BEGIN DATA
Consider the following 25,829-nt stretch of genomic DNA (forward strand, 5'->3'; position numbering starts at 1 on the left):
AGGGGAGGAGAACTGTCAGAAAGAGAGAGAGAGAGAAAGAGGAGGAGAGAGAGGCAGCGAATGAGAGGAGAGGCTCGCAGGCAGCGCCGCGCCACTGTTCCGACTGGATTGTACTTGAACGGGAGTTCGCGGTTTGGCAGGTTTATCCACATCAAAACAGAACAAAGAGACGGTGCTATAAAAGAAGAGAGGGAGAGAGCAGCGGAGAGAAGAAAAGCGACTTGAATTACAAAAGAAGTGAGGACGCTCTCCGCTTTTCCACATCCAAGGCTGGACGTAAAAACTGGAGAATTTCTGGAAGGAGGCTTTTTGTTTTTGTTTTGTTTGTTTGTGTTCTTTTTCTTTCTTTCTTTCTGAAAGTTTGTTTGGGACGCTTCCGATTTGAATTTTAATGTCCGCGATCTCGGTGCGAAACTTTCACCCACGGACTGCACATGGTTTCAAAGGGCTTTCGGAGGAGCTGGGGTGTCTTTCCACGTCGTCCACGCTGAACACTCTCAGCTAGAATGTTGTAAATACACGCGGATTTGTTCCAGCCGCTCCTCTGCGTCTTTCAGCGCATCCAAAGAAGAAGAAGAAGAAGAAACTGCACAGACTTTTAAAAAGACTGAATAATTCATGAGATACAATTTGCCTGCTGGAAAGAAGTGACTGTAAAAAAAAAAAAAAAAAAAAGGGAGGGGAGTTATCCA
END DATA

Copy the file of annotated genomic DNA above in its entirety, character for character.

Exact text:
Consider the following 25,829-nt stretch of genomic DNA (forward strand, 5'->3'; position numbering starts at 1 on the left):
AGGGGAGGAGAACTGTCAGAAAGAGAGAGAGAGAGAAAGAGGAGGAGAGAGAGGCAGCGAATGAGAGGAGAGGCTCGCAGGCAGCGCCGCGCCACTGTTCCGACTGGATTGTACTTGAACGGGAGTTCGCGGTTTGGCAGGTTTATCCACATCAAAACAGAACAAAGAGACGGTGCTATAAAAGAAGAGAGGGAGAGAGCAGCGGAGAGAAGAAAAGCGACTTGAATTACAAAAGAAGTGAGGACGCTCTCCGCTTTTCCACATCCAAGGCTGGACGTAAAAACTGGAGAATTTCTGGAAGGAGGCTTTTTGTTTTTGTTTTGTTTGTTTGTGTTCTTTTTCTTTCTTTCTTTCTGAAAGTTTGTTTGGGACGCTTCCGATTTGAATTTTAATGTCCGCGATCTCGGTGCGAAACTTTCACCCACGGACTGCACATGGTTTCAAAGGGCTTTCGGAGGAGCTGGGGTGTCTTTCCACGTCGTCCACGCTGAACACTCTCAGCTAGAATGTTGTAAATACACGCGGATTTGTTCCAGCCGCTCCTCTGCGTCTTTCAGCGCATCCAAAGAAGAAGAAGAAGAAGAAACTGCACAGACTTTTAAAAAGACTGAATAATTCATGAGATACAATTTGCCTGCTGGAAAGAAGTGACTGTAAAAAAAAAAAAAAAAAAAAGGGAGGGGAGTTATCCA